Friday, May 25, 2018

Citrus Tract - D Loop, Withlacoochee State Forest, Inverness, Florida, May 22, 2018

Withlacoochee State Forest, Citrus Tract D Loop, Inverness, Florida, 5/22/2018

Mileage:  13.7 miles (loop)

Elevation gain: 525' (it's Florida after all)

Trailhead: This hike starts at Stage Pond Cemetery, 1280 East Stage Coach Trail (Route 480), Inverness (corner of E. Stage Coach Road and Trail 11B). Both Google Maps and my car gps show the address to be off about a mile.  There's a sign at the cemetery so if you stay on E. State Coach Trail and look for Trail 11B, you'll find it. Coordinates: 28.702309, -82.411230. Parking is in front of the fence.

Citrus Tract is one of three areas in the Withlacoochee State Forest. The tract has four hiking loops (A, B, C and D) and connector trails. A portion of the Florida National Scenic Trail (referred to here as the Florida Trail), orange blazed, runs within the Citrus tract. Today's hike is on D loop, counter-clockwise (see map below).

Hiked with the Sun Coast Chapter of the Florida Trail Association.

To hike mid-May in Florida is a gift.  Hiking season typically runs October through April, and as summer approaches hikers held hostage by the heat opt for shorter, earlier treks or simply wait until fall to venture back into the woods and onto prairies.  

But we were in the middle of a moderate albeit rainy week with temps in the mid eighties, so we went for it.

Our plan was to start early and hike at a good pace so as to avoid the thunderstorms.  (Just one rumble of thunder was heard on this trip. The rain came early though, around 12:30, making the final two hours of the hike wet...and then not....then wet again, as the storm system worked its way through the region.)

Just before 8:30 we started down Forest Road 11B (dirt road to the left of the cemetery) and followed it until it intersected with the D Loop trail. We went right, onto the trail.

We parked by the sign. 

Forest Road 11B.

Heading down the road to the trail intersection.

Stage Pond's nothing special - hard to see, overwhelmed with grass and other vegetation. I missed it at first.

Stage pond (on our right)

Trail intersects the road. We went right and followed yellow blazes.

All loop trails are marked with yellow blazes, connector trails with blue.  We'll stay on the yellow trail, then take the connector trail.  The connector trail ends at the Florida Trail - blazed with orange - which will bring us back to Route 480, just east of our parked cars.

A few minutes on the trail brought us to Taylor Campsite, now officially "PCZ-D," or Primitive Campsite Zone-D, renamed by the Florida Forest Service.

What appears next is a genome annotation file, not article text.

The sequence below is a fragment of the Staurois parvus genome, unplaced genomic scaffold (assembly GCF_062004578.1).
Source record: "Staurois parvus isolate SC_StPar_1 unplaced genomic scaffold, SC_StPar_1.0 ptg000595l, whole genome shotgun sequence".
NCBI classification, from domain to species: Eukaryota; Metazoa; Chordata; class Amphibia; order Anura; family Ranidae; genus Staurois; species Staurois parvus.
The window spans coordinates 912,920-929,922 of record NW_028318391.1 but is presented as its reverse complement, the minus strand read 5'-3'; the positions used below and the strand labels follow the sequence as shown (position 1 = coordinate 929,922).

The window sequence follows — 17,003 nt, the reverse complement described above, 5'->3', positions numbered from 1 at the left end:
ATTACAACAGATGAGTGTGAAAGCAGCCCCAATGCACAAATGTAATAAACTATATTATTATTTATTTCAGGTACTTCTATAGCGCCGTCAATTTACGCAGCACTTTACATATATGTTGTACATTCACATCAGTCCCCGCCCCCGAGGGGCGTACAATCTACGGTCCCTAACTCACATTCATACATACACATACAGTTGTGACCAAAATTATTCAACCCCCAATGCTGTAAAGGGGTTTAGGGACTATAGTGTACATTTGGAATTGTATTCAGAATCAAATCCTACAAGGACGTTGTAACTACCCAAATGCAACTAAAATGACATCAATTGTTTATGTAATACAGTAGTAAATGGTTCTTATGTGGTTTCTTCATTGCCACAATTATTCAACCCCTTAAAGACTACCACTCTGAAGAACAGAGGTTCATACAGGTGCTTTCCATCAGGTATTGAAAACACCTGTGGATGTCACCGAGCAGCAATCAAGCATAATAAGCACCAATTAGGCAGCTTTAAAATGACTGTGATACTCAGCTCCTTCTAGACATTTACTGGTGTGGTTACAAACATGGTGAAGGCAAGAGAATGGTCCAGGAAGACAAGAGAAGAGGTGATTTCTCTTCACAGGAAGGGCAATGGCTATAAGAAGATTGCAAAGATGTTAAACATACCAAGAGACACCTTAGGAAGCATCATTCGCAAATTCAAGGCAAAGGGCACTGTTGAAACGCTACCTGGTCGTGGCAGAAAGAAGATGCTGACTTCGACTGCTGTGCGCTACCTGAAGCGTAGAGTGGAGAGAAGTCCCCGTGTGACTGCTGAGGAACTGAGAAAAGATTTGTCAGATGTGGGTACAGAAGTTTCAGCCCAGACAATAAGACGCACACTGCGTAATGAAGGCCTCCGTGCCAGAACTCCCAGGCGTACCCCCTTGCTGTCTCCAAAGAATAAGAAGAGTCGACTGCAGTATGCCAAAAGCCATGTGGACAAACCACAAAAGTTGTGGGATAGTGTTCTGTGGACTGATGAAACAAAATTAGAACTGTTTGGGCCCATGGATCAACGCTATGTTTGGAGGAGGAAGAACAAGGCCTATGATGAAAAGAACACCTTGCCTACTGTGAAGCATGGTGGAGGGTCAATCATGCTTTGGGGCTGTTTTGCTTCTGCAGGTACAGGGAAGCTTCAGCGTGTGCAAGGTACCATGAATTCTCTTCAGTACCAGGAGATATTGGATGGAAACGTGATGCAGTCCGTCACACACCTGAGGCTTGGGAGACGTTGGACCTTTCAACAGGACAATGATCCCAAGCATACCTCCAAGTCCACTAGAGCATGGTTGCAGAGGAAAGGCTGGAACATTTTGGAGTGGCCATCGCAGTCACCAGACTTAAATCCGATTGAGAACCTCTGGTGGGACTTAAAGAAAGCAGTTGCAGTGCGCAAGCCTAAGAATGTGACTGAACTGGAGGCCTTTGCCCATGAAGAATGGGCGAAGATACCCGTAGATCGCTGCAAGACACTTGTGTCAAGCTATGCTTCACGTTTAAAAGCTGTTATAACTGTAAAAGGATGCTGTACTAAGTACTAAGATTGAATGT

It's not far from this sign.

Lots of "tent-worthy" area surrounds the camp's firepit.

Brittle Road was our first intersection; we'll cross about a dozen roads on this loop.

Road name is written on back of the sign.

The stream is usually dry; nice to see some water in it.

We crossed Route 480 (aka East Stage Coach Road), and headed toward Lizzie Hart Sink hole.

Our surroundings changed. No longer dominated by pine flatwoods, there's a velvety greenness all about. After months of very little rain and hiking dry dusty scrub, it was a treat to get out into the lush. Raindrops sparkled on leaves and branches.  We saw butterflies, heard crows and cicadas.

Trail narrows.

Sinkholes can be any size and often the sink is nothing but a small "meh" depression.  Not Lizzie Hart.  Part of the Brooksville Ridge, an area higher in elevation, the drop is significant.  It's deep.

Jamie (orange shirt) standing at the bottom of the Sink.

Next up: the caves. Not long after we left the sink we reached a cave and a peace sign painted on a tree.  This isn't the only cave in the area. The spot's popular with locals, easily reached by one of the forest roads.

Two small caves. 

Peace sign is a little faded.

From here we traveled several more miles of trail, crossing roads and horse trails.  Clouds came in, temps were rising and it was warm and humid. The majority of this hike is under cover of woods. Still, we enjoyed the cloud cover and the occasional breeze.

The junction of the connector trail was a good place for us to stop for a quick lunch.  The bugs were out and we were watching the clock and the skies. 

If we continued on the yellow blazes here, we'd be beginning the west side of "C Loop" (we'll save that for another day).  Instead we turned right on the blue blazed trail (for 1.8 miles in length), headed for the Florida Trail intersection.

Junction of the connector trail.

Very little of the loop is out in the open.

A wooden bench marks the end of the connector trail. We turned right onto the Florida trail and followed the orange blazes back to Route 480.

Bench for a brief rest!

Left is the east side of C Loop (we went right).

The wind picked up and big drops of rain fell -  intermittently at first.  Within five minutes a heavy shower doused us, then tapered off to a sprinkle.  It wasn't the last of the rain, though.

Orange blazed Florida Trail.

Umbrellas are handy for Florida hiking: rain and shine!

Its peaceful in the woods during a rain; the group walked quietly toward the end. The roar of wind (and oncoming rain) got the ponchos and umbrellas out. 

Eventually we heard vehicles on the highway and found ourselves back on Route 480. We could see our parked cars off to the right but continued across the street and back into the woods on the yellow trail until we reached the pond.